He hasn’t done anything substantive to impose costs on Beijing for supporting the Kim regime.
    He hasn’t done anything substantive to correct the undue trade imbalance (one of his primary talking points).
    He has actually pulled back on the FONOPS in the SCS (which Obama only really started in late 2015 – late indeed).

    • ——————————

      He hasn’t been in office that long either….

      • KremlinKryptonite

        That’s true. But so far US allies and partners have more reason to be skeptical than not. They see Trump pulling back in SCS and making optimistic pronouncements on Beijing and working together….he’s not the first president to make them, and that’s because it results in failure.

        • ——————————

          “He hasn’t done anything substantive to impose costs on Beijing for supporting the Kim regime.
          He hasn’t done anything substantive to correct the undue trade imbalance (one of his primary talking points).
          He has actually pulled back on the FONOPS in the SCS (which Obama only really started in late 2015 – late indeed).”

          These were the things you said in your first comment that I was commenting on in my first reply.

          As to your present comment, I think Trump is a totally different personality than the typical political class that has always held the presidency…so I think that those allies and partners presumptions are a bit fallacious and unsupported at this time.

          This is not going to be a quick fix in a few months. It will take years….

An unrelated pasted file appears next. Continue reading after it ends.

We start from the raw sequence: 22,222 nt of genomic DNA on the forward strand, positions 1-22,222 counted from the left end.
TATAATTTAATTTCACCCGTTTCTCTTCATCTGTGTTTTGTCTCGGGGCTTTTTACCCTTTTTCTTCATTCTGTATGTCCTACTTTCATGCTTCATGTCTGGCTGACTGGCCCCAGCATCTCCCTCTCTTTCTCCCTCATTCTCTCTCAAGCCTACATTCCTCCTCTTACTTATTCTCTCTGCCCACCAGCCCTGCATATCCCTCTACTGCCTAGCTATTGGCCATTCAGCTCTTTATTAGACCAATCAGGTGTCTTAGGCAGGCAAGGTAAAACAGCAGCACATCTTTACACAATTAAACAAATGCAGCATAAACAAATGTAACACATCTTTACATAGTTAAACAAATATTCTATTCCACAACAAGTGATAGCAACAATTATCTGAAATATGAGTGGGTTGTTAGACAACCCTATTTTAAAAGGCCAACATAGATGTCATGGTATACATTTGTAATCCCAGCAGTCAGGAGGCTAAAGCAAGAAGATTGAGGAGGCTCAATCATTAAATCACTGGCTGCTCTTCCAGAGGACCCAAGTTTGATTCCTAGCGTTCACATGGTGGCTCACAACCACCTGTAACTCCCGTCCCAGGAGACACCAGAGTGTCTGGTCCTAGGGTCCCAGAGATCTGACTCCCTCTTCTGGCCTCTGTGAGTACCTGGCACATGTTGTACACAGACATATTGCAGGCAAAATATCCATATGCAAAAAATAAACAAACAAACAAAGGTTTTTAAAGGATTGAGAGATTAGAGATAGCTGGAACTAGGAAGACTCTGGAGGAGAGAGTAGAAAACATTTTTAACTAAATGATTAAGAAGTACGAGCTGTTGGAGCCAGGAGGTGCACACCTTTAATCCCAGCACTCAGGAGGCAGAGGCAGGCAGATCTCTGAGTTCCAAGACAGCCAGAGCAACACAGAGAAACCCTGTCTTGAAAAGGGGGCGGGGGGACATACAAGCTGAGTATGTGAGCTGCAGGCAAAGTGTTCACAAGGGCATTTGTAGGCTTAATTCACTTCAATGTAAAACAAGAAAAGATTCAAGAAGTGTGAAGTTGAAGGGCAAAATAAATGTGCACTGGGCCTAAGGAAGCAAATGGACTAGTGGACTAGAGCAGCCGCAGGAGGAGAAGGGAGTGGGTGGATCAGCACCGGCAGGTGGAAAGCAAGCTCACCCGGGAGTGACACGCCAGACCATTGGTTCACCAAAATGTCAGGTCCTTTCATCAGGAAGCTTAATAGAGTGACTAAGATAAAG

• KremlinKryptonite

            Right, and I said those things because he indeed has not addressed them in any substantive way. This is especially important with regard to North Korea because there are things that he could do immediately that would have a real impact.

            For example, besides overtly supplying most of its food aid and 90% of its fuel needs, it is well known and well understood that the Chinese Communist Party has allowed individuals and entities operating in China to help the Kim regime skirt sanctions for a very, very long time.
            Trump could sanction those banks and companies. President Bush considered it (pre 2006) and chose not to act post 2006, instead deciding to let his successor make that decision. Obama failed to act as well.

            Allies see Trump moving sideways on the issue, and even pulling back in the SCS.

          • ——————————

            Why, in your opinion, has no one sanctioned those banks and companies?
            And why might Trump move sideways on the SCS?

          • KremlinKryptonite

            Read Trump’s twitter. He’s telling us. He thinks he can make some progress. Haven’t seen it. Just more of the same mixed messages. Hopeful pronouncements and then contradictory actions and statements from Beijing. Same old, same old.